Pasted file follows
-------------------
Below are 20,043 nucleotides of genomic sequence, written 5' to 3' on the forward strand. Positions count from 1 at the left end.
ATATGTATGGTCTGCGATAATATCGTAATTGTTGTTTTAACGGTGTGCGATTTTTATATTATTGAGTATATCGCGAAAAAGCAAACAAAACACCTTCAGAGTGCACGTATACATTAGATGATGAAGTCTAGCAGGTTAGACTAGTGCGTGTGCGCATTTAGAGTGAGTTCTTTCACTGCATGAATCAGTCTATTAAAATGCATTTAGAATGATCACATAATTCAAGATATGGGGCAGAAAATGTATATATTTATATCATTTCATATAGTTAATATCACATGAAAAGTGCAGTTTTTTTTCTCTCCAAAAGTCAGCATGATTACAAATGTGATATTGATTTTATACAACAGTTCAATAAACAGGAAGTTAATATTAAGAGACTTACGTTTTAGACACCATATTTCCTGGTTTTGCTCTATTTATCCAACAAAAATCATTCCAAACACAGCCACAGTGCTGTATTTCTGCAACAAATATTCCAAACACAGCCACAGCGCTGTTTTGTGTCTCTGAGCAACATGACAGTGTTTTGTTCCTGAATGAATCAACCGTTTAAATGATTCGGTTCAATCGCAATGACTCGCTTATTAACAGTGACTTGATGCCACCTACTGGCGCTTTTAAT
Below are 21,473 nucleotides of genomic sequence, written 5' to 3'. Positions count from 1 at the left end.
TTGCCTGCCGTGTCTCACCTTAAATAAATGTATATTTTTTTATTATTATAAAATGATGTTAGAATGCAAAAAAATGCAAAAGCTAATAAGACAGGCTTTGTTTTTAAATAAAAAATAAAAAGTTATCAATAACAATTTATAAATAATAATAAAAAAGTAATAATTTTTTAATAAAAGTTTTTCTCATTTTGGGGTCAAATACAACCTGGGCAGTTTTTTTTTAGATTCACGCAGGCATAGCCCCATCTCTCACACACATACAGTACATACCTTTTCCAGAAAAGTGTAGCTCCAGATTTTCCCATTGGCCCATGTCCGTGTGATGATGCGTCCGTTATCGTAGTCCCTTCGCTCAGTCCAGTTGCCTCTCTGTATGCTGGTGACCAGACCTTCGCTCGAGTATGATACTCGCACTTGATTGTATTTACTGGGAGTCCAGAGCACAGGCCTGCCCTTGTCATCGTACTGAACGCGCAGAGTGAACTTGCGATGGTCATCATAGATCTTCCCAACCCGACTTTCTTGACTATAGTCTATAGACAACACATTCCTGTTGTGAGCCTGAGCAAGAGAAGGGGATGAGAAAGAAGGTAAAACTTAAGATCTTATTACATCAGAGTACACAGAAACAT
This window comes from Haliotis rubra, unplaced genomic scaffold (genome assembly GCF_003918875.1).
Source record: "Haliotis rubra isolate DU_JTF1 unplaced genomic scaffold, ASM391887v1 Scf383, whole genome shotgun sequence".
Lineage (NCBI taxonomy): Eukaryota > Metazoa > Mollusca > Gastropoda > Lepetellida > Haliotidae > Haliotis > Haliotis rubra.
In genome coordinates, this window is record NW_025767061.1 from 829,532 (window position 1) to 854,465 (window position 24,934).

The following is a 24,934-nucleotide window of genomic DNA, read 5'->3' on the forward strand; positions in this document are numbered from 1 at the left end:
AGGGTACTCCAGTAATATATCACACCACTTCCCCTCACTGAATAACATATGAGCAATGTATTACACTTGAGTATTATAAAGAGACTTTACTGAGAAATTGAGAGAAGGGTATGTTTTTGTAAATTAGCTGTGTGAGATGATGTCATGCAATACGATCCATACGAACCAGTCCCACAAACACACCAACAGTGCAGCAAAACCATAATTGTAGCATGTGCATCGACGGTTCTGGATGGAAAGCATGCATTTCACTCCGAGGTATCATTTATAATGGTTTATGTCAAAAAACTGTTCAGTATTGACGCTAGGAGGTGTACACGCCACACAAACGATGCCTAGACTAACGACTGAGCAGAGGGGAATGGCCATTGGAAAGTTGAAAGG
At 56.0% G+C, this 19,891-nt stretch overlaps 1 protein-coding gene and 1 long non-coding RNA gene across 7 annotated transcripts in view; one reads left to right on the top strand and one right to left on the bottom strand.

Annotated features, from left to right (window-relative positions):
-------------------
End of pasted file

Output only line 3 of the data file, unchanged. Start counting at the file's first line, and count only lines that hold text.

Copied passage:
Below are 21,473 nucleotides of genomic sequence, written 5' to 3'. Positions count from 1 at the left end.